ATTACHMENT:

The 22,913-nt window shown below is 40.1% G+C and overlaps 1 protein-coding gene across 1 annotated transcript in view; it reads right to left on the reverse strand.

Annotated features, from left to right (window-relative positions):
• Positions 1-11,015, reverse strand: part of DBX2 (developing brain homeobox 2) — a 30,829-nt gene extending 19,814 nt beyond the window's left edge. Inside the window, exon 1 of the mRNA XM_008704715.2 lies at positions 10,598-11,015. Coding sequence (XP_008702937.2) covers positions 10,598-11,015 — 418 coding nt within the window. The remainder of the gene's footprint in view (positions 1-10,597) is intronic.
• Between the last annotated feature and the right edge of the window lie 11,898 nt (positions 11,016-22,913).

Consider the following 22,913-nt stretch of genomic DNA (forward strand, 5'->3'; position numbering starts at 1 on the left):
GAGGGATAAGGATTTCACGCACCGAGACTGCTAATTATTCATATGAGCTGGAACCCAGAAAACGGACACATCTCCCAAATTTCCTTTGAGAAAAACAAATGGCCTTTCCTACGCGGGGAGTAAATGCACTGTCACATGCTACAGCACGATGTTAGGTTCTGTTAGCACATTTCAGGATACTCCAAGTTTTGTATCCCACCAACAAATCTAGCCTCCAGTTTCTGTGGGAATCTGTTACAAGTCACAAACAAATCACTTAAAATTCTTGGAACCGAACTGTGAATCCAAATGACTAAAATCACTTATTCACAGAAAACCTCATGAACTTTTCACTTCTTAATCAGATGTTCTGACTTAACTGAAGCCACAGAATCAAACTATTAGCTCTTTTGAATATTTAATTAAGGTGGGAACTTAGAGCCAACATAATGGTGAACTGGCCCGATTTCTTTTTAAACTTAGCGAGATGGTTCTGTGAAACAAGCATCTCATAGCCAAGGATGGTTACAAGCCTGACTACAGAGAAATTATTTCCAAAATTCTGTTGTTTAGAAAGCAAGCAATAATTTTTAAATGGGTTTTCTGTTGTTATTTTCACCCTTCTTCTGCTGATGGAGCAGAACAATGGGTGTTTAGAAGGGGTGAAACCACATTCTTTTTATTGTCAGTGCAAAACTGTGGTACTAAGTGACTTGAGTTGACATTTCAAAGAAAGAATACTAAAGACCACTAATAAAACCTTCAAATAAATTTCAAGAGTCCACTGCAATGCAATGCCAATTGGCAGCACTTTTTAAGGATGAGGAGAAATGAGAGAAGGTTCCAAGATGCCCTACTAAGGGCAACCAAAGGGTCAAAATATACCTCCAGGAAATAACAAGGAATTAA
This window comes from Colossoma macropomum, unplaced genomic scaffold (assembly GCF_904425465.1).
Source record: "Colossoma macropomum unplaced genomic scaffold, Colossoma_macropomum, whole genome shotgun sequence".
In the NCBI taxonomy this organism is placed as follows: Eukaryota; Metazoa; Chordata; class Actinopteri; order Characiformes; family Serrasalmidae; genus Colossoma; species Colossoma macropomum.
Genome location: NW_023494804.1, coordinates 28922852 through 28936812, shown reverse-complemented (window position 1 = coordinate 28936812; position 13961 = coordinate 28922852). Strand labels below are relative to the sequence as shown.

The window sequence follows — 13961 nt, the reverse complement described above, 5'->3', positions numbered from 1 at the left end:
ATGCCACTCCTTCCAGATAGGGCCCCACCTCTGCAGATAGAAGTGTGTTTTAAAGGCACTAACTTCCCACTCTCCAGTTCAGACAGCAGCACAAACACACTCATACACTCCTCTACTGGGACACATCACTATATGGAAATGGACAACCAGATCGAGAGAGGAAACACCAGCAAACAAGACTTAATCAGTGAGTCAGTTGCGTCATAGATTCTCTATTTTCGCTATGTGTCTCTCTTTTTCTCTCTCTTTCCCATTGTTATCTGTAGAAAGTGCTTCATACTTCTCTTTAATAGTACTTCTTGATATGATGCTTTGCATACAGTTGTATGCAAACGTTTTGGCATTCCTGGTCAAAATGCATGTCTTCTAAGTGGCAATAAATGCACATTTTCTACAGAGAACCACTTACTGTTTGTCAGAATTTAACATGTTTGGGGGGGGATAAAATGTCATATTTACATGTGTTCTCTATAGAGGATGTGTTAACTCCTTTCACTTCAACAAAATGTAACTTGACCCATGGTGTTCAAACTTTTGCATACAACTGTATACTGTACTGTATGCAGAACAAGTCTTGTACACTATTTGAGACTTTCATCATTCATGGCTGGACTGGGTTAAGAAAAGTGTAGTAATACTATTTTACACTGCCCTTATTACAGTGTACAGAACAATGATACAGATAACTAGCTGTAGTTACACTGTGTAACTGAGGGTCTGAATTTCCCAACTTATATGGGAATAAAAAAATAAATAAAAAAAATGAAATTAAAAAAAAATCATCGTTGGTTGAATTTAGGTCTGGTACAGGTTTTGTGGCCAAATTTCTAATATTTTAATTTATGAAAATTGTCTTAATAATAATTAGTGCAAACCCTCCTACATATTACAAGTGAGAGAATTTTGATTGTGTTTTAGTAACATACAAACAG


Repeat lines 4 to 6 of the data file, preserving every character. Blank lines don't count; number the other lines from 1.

• Between the last annotated feature and the right edge of the window lie 11,898 nt (positions 11,016-22,913).

Consider the following 22,913-nt stretch of genomic DNA (forward strand, 5'->3'; position numbering starts at 1 on the left):
GAGGGATAAGGATTTCACGCACCGAGACTGCTAATTATTCATATGAGCTGGAACCCAGAAAACGGACACATCTCCCAAATTTCCTTTGAGAAAAACAAATGGCCTTTCCTACGCGGGGAGTAAATGCACTGTCACATGCTACAGCACGATGTTAGGTTCTGTTAGCACATTTCAGGATACTCCAAGTTTTGTATCCCACCAACAAATCTAGCCTCCAGTTTCTGTGGGAATCTGTTACAAGTCACAAACAAATCACTTAAAATTCTTGGAACCGAACTGTGAATCCAAATGACTAAAATCACTTATTCACAGAAAACCTCATGAACTTTTCACTTCTTAATCAGATGTTCTGACTTAACTGAAGCCACAGAATCAAACTATTAGCTCTTTTGAATATTTAATTAAGGTGGGAACTTAGAGCCAACATAATGGTGAACTGGCCCGATTTCTTTTTAAACTTAGCGAGATGGTTCTGTGAAACAAGCATCTCATAGCCAAGGATGGTTACAAGCCTGACTACAGAGAAATTATTTCCAAAATTCTGTTGTTTAGAAAGCAAGCAATAATTTTTAAATGGGTTTTCTGTTGTTATTTTCACCCTTCTTCTGCTGATGGAGCAGAACAATGGGTGTTTAGAAGGGGTGAAACCACATTCTTTTTATTGTCAGTGCAAAACTGTGGTACTAAGTGACTTGAGTTGACATTTCAAAGAAAGAATACTAAAGACCACTAATAAAACCTTCAAATAAATTTCAAGAGTCCACTGCAATGCAATGCCAATTGGCAGCACTTTTTAAGGATGAGGAGAAATGAGAGAAGGTTCCAAGATGCCCTACTAAGGGCAACCAAAGGGTCAAAATATACCTCCAGGAAATAACAAGGAATTAA